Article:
Rubbing of rice in a winnowing pan by Shaman.(Source : Virasat – E – Hind)

Before drawing the icon, the painter seeks blessings from gods and spirits and places some wine on earth and on the wall too. He later takes some wine and before starting the drawing, he says a few lines as documented by Elwin “I am an ignorant fellow: I know nothing: but I have been told to make you a house. If I make any mistake, do not punish me, for it will not be my fault.” After this, the artist starts to make the icon according to the dream or demand of spirits and starts by making a house (rectangle or a square), humans, and animals using geometrical figures. He uses bamboo sticks or a twig of ‘khejur’ as a brush to paint the ikon. To make the human he makes two inverted triangles, a dot for the head and lines for the hands and legs. In a similar fashion, other objects are also made. After the completion of the painting, the shaman comes and invites the spirit to inspect the idittal and the shaman falls in a trance and utters what is needed in the Nikon, such as a comb, bicycle etc, and that is made by the ittalmaran at the same time and the picture becomes overcrowded. After that, a ritual of consecration is performed by the Shaman and a hen or goat is sacrificed and offered to the painting. Further, a pot full of rice, grains, bidi, garlic etc called ‘Sonumdung’ is offered. After the ritual is performed, a feast is organised and the Shaman and the Itttalmaran breaks their fast with the members of the family.

Geru & Ittalmaran making Ikon. (Source: Alamy)

Through acculturation Saura has started praying to the Hindu gods and also started to make Goddess Lakshmi their icon through symbolic representation of Lotus. Lord Jagannath is also depicted in their Ikons. Apart from wall painting, Saura People also do body decoration, tattooing. Motifs which they use are floral figures, human figures, lines, etc which keep them immune from external dangers. This tattoo-making tradition is prevalent in many tribal cultures.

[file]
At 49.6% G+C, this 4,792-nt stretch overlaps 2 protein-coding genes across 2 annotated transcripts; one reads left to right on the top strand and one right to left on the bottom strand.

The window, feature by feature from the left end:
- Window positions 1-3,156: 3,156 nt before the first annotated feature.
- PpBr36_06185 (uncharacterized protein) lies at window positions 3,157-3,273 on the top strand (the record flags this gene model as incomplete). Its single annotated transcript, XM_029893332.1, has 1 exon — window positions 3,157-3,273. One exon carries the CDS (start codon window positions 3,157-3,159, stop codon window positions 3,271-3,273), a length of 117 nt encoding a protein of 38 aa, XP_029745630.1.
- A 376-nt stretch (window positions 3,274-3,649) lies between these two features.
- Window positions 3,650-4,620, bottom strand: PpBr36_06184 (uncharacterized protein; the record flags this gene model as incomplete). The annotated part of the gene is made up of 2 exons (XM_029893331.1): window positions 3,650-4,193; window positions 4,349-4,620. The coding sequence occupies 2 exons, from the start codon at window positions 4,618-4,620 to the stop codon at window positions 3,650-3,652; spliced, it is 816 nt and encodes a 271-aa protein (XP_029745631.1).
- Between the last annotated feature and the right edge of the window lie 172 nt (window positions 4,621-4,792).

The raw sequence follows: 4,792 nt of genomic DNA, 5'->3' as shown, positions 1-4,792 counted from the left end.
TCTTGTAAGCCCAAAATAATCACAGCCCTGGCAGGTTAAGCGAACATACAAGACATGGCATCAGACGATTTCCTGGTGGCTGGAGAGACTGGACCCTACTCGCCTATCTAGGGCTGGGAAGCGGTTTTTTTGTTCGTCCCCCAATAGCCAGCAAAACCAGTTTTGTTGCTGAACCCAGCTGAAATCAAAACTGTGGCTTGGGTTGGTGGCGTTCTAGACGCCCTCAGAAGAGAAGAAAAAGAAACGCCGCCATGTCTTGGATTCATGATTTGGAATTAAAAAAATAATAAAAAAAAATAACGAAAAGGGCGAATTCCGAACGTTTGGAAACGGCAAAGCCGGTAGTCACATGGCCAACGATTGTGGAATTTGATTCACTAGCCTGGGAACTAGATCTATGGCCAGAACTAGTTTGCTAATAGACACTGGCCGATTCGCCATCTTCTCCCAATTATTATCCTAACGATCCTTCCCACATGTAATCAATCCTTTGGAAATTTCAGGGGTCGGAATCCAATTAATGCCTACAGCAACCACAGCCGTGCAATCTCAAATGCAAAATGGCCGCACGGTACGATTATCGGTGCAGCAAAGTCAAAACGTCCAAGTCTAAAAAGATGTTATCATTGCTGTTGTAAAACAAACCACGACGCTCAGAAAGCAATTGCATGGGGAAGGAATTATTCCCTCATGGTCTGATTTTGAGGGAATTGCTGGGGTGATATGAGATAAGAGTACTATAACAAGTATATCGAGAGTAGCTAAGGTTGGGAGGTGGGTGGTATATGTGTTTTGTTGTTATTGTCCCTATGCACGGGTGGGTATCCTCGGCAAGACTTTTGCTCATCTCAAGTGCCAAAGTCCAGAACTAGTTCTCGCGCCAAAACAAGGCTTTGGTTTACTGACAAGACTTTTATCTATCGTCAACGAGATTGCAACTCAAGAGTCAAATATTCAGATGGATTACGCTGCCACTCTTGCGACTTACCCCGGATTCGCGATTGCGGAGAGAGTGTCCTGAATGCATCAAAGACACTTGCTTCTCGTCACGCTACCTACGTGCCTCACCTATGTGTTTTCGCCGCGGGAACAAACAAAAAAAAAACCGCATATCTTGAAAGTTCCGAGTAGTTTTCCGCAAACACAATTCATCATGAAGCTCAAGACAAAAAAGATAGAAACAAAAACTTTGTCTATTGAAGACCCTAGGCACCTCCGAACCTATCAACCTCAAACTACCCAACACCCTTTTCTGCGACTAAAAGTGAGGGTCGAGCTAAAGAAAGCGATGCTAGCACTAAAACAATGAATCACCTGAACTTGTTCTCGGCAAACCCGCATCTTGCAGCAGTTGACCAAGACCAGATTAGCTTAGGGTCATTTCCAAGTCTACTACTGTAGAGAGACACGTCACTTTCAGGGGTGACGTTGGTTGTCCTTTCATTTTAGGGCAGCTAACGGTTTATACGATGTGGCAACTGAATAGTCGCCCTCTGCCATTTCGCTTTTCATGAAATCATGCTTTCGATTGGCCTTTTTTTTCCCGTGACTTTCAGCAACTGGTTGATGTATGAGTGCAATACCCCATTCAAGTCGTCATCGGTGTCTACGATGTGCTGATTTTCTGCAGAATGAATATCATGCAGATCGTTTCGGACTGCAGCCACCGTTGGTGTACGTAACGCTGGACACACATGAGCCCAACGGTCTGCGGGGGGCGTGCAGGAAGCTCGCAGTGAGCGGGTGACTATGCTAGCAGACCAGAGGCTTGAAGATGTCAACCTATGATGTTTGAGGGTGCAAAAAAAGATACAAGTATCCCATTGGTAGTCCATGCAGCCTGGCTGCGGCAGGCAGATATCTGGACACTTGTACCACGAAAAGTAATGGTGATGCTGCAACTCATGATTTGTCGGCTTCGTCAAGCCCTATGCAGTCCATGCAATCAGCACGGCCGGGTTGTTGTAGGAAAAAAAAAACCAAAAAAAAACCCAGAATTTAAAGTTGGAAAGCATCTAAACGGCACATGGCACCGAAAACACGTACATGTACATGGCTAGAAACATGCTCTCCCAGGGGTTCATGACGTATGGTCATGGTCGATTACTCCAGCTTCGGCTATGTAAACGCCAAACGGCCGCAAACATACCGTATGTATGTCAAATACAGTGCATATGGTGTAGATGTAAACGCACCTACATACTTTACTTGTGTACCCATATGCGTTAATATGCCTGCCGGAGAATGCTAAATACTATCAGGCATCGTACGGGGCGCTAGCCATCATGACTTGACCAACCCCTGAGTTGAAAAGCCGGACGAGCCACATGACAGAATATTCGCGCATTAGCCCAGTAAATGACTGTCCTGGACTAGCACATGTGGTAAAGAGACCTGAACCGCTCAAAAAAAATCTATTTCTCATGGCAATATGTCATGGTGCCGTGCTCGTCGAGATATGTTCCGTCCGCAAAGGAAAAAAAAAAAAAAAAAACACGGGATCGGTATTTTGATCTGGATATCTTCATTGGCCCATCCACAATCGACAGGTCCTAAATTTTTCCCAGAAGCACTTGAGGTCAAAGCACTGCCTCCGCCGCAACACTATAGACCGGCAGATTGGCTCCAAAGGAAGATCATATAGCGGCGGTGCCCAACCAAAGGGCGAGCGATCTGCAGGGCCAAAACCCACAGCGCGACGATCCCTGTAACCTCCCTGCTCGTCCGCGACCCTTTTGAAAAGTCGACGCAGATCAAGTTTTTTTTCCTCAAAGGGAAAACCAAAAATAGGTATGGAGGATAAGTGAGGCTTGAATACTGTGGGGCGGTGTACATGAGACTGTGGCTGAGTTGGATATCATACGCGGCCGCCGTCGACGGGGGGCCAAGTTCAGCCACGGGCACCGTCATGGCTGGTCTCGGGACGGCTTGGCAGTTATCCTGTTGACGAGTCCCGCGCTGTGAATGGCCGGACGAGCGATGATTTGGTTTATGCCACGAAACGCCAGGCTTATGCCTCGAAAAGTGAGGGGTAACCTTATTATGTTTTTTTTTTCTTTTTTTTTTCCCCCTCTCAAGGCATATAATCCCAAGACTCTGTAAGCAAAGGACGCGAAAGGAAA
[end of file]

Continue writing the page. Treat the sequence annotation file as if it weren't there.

Sonumdung (Source: Virasat – e – Hind) & Hindu Gods near Ikon (Source: Alamy)

Saura paintings look very similar to the prehistoric rock paintings of Bhimbetka, as these people also used the same geometric patterns and lines to make their figures. In contemporary times, there are a few paintings which look similar to the Saura Paintings, such as Muria painting of Chattisgarh done by Muria Tribe and Warli of Maharashtra done by Warli tribe. Although these paintings have similarities, they have differences to distinguish them with each other as they stand independently in their unique socio-religious context.

Bhimbetka rock art (Source : Shutterstock) & Muriya Painting (Source: Shahpedia)

Saura Painting shows continuity in their paintings, it is not constant but is evolving in nature as we see various images of planes, trains, weapons such as guns etc. Although these paintings were used to cure illness and ward off evil spirits, nowadays they are merely followed as most of them now depend upon medicines and hospitals and are now mostly affiliated with the Hindu religion and pray to gods and goddesses with the concept of higher and lesser gods. Also these motifs, which were earlier considered sacred, are now used as a decorative element in modern scenarios. With the changing times, Saura has moved from walls to canvas, fabrics, toys, decorating objects and many more.